Bangor-based Biofine Developments of Northeast Inc. has plans to produce locally sourced, renewable and emission-free heating oil by 2023.
The company hopes to make a biofuel made from 100 percent ethyl levulinate, an organic chemical compound, by processing woody fiber waste from paper and lumber mills, according to the Portland Press Herald. The biofuel, which would be called EL100, would be created with 100 tons of cellulose-based waste per day, and the company estimates that it would produce about 3 million gallons of heating oil per year.
If such fuel could be made at competitive prices, heating oil could be locally made and renewable, a significant development for Maine, where nearly two-thirds of homes still rely on heating oil as a primary heating source.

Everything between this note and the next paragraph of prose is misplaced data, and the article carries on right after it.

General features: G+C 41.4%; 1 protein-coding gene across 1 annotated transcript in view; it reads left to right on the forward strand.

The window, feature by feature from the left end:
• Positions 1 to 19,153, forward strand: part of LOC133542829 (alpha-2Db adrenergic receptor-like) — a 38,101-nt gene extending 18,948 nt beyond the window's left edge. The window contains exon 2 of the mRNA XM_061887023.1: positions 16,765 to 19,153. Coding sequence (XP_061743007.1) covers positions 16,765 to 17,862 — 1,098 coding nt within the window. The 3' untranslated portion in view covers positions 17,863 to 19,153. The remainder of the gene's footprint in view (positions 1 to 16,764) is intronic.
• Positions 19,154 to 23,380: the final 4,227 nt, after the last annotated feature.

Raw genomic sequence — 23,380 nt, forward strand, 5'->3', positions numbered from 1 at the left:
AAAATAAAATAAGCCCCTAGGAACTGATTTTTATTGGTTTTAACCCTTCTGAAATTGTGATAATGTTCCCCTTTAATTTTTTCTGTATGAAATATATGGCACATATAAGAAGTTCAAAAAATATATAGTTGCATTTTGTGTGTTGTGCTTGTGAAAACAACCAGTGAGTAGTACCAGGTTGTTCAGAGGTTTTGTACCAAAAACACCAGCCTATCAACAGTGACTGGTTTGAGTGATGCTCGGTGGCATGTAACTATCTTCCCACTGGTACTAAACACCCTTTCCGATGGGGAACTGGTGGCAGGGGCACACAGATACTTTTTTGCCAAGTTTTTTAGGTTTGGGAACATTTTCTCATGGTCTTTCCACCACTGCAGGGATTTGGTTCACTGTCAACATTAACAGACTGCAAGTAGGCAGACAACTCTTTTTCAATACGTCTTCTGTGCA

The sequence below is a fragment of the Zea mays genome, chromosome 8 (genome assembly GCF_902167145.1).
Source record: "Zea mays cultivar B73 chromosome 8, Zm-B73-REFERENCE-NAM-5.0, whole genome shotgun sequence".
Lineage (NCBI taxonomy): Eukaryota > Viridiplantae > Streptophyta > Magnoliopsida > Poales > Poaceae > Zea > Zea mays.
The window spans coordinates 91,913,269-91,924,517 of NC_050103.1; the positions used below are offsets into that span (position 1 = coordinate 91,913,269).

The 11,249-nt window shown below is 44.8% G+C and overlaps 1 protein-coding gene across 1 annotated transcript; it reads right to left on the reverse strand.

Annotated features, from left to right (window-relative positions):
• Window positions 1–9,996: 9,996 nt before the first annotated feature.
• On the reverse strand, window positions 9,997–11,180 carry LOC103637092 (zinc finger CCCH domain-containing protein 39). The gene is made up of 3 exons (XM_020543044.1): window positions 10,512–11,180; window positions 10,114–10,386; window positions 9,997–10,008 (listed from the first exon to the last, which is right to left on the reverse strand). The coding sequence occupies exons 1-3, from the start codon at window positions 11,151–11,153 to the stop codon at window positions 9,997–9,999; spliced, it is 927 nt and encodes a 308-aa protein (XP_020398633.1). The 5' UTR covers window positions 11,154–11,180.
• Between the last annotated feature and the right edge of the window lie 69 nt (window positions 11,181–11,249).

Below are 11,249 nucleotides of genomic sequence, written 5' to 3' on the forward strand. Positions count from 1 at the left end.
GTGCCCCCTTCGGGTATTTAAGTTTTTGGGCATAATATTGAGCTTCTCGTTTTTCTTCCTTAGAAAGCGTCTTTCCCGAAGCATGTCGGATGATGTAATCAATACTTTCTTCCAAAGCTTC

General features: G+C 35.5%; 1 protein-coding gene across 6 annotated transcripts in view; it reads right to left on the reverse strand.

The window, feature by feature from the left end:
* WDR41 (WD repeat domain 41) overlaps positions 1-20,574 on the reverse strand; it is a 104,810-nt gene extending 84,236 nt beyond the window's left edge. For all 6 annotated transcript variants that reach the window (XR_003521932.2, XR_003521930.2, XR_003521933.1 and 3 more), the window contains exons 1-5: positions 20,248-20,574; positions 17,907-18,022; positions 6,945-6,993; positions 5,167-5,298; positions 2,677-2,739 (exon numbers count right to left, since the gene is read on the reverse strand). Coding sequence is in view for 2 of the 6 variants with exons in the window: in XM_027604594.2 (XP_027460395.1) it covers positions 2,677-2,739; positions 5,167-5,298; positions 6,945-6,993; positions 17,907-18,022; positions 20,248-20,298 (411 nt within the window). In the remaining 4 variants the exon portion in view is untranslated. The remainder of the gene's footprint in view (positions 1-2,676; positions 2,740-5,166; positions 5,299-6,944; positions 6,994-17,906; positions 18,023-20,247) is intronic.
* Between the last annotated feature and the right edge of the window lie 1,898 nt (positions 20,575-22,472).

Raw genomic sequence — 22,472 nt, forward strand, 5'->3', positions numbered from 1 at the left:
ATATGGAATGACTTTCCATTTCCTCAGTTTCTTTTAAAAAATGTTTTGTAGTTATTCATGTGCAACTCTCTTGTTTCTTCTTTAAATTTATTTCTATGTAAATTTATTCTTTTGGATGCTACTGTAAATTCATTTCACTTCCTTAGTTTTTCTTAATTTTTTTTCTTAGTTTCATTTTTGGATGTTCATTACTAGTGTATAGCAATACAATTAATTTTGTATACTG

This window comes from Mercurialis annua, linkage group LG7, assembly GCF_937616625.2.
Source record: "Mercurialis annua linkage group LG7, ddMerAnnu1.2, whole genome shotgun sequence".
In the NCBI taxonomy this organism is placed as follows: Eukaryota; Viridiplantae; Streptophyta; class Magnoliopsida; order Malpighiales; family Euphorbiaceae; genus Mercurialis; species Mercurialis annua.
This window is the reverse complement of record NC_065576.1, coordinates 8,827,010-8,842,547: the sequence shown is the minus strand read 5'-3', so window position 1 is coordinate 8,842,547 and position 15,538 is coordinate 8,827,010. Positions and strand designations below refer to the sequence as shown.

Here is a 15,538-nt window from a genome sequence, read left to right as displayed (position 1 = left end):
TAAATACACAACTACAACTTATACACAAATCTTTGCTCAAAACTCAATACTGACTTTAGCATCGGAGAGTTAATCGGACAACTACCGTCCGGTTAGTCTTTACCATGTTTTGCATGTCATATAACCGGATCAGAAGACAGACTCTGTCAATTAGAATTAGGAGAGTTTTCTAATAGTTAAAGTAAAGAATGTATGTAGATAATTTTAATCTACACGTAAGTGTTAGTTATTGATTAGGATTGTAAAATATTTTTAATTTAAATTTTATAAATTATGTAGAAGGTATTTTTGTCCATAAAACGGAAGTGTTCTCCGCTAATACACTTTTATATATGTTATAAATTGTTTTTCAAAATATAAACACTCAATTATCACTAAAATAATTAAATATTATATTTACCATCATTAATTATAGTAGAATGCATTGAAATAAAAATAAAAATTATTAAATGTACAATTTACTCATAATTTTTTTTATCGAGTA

Biofine told the Press Herald that the heating oil is emissions free and can be used safely in existing equipment, following a trial at University of Maine at Presque Isle. They hope to finalize a site for their refinery in the next month.
This is not the first attempt that has been made to create cellulose-based biofuels in Maine. For years, there has been a concerted push across the U.S. to replace petroleum-based fuel with plant-based biofuels to reduce greenhouse gas emissions and the nation’s reliance on foreign oil, which has led to multiple attempts at biorefineries in the state.
No wood-based fuel production has yet taken off, however.